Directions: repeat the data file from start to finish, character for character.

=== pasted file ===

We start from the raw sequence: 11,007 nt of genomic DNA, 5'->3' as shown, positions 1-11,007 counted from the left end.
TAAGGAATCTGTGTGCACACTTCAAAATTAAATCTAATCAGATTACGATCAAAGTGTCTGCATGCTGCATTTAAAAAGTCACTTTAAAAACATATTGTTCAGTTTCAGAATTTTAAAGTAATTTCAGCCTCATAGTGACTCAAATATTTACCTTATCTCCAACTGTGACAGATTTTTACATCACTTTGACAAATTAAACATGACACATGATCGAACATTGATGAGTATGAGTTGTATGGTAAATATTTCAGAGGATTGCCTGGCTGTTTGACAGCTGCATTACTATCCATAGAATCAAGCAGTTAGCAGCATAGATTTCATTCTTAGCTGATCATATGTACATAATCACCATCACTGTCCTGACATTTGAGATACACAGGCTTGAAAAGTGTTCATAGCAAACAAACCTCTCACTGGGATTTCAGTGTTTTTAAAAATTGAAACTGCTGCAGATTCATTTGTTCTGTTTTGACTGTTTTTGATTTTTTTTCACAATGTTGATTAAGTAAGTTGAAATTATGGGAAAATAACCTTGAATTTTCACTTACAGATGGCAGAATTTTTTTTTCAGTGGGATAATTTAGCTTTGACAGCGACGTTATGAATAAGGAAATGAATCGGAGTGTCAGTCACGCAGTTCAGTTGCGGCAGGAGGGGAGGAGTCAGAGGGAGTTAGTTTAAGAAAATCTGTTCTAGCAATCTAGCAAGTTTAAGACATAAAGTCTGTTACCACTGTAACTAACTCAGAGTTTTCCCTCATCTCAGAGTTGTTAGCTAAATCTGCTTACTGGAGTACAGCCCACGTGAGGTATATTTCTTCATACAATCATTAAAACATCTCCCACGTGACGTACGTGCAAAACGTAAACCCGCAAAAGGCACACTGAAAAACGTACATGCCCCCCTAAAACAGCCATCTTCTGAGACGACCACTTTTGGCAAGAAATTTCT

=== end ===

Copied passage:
We start from the raw sequence: 11,007 nt of genomic DNA, 5'->3' as shown, positions 1-11,007 counted from the left end.
TAAGGAATCTGTGTGCACACTTCAAAATTAAATCTAATCAGATTACGATCAAAGTGTCTGCATGCTGCATTTAAAAAGTCACTTTAAAAACATATTGTTCAGTTTCAGAATTTTAAAGTAATTTCAGCCTCATAGTGACTCAAATATTTACCTTATCTCCAACTGTGACAGATTTTTACATCACTTTGACAAATTAAACATGACACATGATCGAACATTGATGAGTATGAGTTGTATGGTAAATATTTCAGAGGATTGCCTGGCTGTTTGACAGCTGCATTACTATCCATAGAATCAAGCAGTTAGCAGCATAGATTTCATTCTTAGCTGATCATATGTACATAATCACCATCACTGTCCTGACATTTGAGATACACAGGCTTGAAAAGTGTTCATAGCAAACAAACCTCTCACTGGGATTTCAGTGTTTTTAAAAATTGAAACTGCTGCAGATTCATTTGTTCTGTTTTGACTGTTTTTGATTTTTTTTCACAATGTTGATTAAGTAAGTTGAAATTATGGGAAAATAACCTTGAATTTTCACTTACAGATGGCAGAATTTTTTTTTCAGTGGGATAATTTAGCTTTGACAGCGACGTTATGAATAAGGAAATGAATCGGAGTGTCAGTCACGCAGTTCAGTTGCGGCAGGAGGGGAGGAGTCAGAGGGAGTTAGTTTAAGAAAATCTGTTCTAGCAATCTAGCAAGTTTAAGACATAAAGTCTGTTACCACTGTAACTAACTCAGAGTTTTCCCTCATCTCAGAGTTGTTAGCTAAATCTGCTTACTGGAGTACAGCCCACGTGAGGTATATTTCTTCATACAATCATTAAAACATCTCCCACGTGACGTACGTGCAAAACGTAAACCCGCAAAAGGCACACTGAAAAACGTACATGCCCCCCTAAAACAGCCATCTTCTGAGACGACCACTTTTGGCAAGAAATTTCT